From that beginning it’s morphed into this mess of exotic paper and derivatives we have today–or accurately it morphed into fraud on its face where money isn’t used to create capital but to enable a very few very large brokerage houses (aka “banks to big to fail”) to divest honest investors of their money.

    Feb 09, 2014 09:04 PM

    Franky…too heavy on the bids,man

    Feb 09, 2014 09:06 PM


    Feb 09, 2014 09:50 PM

    Bob Moriatity. The same Bob Moriarity who proclaimed that silver will never go to $20 an ounce. “At $20 an ounce that price will suck massive amounts of silver out of the ground.”

    Or how about his call on Goldgroup (GGA). “Gold group is going to be a giant home run.”. That was uttered at $1.37. It’s now down to .16 cents.

    I’m not sure he’s as smart as Bob Korelin thinks…………

    That didn’t happen either……………

    Feb 10, 2014 10:32 AM

    Fortunes are also lost in the miners.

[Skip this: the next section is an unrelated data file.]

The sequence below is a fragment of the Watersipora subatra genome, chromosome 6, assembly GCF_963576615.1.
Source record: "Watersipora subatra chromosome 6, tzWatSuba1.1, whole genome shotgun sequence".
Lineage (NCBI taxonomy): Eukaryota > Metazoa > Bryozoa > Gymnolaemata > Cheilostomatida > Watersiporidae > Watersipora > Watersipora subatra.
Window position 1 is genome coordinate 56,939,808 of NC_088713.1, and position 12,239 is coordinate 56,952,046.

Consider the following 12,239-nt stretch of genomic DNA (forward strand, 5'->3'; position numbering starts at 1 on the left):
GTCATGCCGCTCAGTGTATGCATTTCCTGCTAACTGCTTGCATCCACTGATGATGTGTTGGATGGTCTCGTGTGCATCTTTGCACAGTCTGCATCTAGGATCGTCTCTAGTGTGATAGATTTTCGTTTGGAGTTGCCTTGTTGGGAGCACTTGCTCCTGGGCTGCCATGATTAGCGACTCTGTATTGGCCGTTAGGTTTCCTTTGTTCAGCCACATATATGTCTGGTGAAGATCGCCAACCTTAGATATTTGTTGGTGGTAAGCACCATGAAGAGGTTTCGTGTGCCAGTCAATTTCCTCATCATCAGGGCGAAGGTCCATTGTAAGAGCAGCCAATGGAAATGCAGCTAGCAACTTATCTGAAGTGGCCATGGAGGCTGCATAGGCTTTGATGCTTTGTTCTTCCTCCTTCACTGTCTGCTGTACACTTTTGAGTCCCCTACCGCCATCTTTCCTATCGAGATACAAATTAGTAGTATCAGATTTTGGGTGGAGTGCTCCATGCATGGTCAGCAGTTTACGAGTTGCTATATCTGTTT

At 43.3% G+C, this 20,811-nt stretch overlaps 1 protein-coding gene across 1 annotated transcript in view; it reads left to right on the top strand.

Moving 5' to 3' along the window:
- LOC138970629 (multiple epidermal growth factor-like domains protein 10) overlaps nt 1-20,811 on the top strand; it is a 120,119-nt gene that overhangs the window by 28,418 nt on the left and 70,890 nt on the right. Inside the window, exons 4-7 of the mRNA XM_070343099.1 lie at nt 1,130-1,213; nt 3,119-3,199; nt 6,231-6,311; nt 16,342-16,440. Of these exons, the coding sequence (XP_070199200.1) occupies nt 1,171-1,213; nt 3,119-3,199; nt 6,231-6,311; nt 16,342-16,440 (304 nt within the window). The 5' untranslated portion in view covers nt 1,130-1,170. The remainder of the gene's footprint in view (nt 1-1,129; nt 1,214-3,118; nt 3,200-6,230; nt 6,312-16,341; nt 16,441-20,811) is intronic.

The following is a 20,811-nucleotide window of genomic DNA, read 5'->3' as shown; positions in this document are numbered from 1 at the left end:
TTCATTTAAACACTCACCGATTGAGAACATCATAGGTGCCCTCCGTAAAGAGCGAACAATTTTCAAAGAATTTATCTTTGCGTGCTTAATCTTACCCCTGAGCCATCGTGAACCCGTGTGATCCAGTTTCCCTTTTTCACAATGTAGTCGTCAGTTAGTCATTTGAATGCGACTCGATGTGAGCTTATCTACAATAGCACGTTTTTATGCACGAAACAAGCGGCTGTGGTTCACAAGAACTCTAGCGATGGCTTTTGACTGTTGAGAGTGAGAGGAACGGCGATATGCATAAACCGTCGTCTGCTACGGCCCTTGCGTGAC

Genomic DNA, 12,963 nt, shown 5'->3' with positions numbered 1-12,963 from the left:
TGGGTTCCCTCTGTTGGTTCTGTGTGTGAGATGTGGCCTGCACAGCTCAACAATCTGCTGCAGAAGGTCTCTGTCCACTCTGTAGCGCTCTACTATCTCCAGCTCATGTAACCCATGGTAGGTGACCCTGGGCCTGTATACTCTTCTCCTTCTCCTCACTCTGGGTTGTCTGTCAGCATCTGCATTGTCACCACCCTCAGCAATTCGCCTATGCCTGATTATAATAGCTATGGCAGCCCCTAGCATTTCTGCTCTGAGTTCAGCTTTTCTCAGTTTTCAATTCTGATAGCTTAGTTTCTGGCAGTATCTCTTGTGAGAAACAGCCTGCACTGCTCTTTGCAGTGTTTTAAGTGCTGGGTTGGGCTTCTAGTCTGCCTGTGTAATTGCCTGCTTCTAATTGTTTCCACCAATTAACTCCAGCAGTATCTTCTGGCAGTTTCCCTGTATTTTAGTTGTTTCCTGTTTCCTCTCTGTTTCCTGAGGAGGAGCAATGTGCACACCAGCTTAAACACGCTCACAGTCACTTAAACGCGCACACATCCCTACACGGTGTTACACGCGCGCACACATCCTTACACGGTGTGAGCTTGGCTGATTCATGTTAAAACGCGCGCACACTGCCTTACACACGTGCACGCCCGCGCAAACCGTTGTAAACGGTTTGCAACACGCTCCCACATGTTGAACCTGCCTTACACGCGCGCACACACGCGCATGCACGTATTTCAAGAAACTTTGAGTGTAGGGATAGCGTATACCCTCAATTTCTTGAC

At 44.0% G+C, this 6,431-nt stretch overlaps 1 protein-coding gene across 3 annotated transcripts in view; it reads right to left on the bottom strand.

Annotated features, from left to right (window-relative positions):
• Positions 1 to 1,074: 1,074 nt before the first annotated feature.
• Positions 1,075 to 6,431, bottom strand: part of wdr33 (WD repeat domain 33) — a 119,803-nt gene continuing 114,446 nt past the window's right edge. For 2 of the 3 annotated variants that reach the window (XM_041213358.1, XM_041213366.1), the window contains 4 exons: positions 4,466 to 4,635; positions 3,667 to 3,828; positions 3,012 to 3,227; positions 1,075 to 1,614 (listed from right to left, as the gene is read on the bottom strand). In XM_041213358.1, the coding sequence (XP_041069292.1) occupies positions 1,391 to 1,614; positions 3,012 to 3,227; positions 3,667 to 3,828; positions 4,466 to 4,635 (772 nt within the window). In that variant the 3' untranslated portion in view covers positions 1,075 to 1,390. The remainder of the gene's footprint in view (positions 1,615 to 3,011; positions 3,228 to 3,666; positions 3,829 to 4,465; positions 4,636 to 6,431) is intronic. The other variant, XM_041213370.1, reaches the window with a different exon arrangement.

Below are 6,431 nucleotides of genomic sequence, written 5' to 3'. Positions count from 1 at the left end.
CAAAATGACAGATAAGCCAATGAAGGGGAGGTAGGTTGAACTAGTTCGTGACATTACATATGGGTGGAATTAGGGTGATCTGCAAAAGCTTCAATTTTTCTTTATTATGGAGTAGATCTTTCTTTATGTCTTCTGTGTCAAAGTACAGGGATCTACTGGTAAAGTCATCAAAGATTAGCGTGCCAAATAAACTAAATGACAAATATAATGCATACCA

Until the US is forced out of the racket the price discovery on metals will be as slow as the US giving up their printing scam.

      Feb 10, 2014 10:31 AM

      And speaking of fortunes won and fortunes that were lost….. today is the anniversary of the greatest single transfer of land in the history of the world. It is not marked by any ceremony I know of and it is hardly even a notation by historians on popular blogs.

      Back in February 10th of 1763 though, the French and British Monarchies signed an agreement that came to be known as The Treaty of Paris (1763) that gave all of Canada to England in forfeiture for the loss of the Seven Years War (AKA French and Indian War).

      In that one incredible period of time, Spain also handed over Florida to the Brits and the French transferred Louisiana to their control along with a host of others including Tobago, the Grenadines and St Vincent. It was a really big deal. The funny part is that England almost kept Guadeloupe instead of Canada because it was so productive in sugar plantations and was generating a lot of money.